I only have a few memories of attending there as it was before I was four years old. One of them was fording the flooded creek in the car and the water came up to the headlights. I remember daddy being concerned that he could be in trouble.  I remember one Sunday walking into my Sunday School class with a small red purse with a long strap dangling from my shoulder. I was so proud!

I also remember one Sunday as we crossed the mountain seeing a tractor trailer that had failed to navigate the curves down over the steep side of the mountain. Daddy stopped the car and we all gazed at the scary sight wondering how they would retrieve the truck and if the driver lived. As we were staring down the side, another church family stopped to look.  (Ike Risser family).

I also remember the pipe sticking out of the rock with mountain water flowing somewhere going up the mountain. There were several picnic tables in little coves along the road for travelers to stop and rest or seek relief from their motion sickness. I don’t remember, but I suspect that my folks had to make use of both spots to clean and calm their puking girls.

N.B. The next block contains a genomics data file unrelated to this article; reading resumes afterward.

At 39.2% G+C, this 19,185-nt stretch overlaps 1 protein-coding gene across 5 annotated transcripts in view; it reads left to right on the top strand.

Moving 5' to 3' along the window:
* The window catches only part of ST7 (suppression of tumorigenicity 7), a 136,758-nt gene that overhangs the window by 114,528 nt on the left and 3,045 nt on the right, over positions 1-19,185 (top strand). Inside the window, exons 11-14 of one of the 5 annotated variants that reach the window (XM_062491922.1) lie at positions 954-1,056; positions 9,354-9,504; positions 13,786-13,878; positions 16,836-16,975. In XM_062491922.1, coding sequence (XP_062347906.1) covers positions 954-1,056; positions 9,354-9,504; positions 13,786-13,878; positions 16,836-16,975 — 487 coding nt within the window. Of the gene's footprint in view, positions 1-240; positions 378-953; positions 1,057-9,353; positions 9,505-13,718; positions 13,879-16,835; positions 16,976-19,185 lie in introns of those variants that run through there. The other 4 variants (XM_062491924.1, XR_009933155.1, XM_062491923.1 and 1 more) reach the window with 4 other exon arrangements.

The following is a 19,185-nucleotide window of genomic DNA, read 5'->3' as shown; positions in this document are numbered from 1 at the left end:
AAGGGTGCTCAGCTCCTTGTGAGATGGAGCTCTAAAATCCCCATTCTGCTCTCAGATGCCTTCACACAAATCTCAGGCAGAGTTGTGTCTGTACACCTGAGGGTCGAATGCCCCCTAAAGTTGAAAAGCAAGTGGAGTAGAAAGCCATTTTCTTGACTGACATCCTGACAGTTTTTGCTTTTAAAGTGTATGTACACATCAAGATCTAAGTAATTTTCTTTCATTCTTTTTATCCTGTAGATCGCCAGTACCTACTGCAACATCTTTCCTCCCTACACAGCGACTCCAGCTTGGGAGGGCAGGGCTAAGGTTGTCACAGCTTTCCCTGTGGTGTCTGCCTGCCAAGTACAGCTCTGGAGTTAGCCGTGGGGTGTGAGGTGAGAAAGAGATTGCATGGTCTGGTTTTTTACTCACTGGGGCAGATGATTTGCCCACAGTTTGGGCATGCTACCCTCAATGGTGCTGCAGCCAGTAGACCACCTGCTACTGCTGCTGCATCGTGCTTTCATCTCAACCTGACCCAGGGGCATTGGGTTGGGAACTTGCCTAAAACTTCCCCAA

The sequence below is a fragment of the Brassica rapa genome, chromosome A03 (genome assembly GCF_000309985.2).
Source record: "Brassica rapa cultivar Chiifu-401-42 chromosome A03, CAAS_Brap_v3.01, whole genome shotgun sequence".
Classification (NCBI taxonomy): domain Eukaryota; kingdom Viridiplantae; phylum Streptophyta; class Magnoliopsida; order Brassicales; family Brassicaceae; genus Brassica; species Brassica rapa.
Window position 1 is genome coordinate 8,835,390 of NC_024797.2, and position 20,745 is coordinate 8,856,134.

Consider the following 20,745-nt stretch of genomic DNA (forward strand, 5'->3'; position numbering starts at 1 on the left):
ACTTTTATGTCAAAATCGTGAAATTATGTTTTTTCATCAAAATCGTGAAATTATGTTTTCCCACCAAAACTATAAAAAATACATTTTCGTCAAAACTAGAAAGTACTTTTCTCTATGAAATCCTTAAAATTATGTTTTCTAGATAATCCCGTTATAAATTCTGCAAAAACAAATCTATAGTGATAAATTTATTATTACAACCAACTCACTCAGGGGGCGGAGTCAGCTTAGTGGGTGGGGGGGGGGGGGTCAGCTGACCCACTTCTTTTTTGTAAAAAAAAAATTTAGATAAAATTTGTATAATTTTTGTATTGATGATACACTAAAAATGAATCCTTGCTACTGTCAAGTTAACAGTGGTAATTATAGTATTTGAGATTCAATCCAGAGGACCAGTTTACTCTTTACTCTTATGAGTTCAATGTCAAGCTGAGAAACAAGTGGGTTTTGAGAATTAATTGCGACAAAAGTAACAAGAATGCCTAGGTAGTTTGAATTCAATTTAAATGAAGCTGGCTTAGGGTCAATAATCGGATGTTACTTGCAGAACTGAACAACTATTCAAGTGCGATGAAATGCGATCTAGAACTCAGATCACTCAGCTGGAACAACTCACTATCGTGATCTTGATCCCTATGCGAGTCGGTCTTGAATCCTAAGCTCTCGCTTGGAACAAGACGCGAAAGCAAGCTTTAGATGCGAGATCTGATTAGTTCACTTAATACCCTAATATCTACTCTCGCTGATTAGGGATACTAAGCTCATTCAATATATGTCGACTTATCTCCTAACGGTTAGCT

Today as we turned down Mutton Hollow Road, I was very anxious to see “the creek”.  We soon came to a nice concrete bridge crossing the creek and I had to stop and take pictures. To my surprise, we crossed the creek (on bridges) three more times.  So, I have no idea which crossing was the one I remembered! There were a few sparse houses on the road but we mostly wound through Shenandoah National Forest.  We could hardly believe that a church would be so far back in the middle of nowhere with almost no homes around.

The first concrete bridge.

The other crossings seemed to have more water.

The little mountain stream was flowing fairly well.

Two miles later, we rounded a corner and there in a clearing was the stone church just as I remembered except they now have a building program with a major addition being added. We were stunned. Where do the people live that attend there?

 

The front door of the church was wide open and you could see the preacher behind the pulpit.

It is good to know the church is still thriving and bringing God’s message to the community of Lydia.

 

Today the parking lot was full of vehicles!  I got a couple of pictures from the road but we couldn’t snoop around.  The setting was beautiful, a step back in time, with the dirt road still running between the church and the creek.  Just past the church, the dirt road ended and a paved road lined with homesteads took us back out to 33. We realized we had come in the back way, up the hollow, to the church.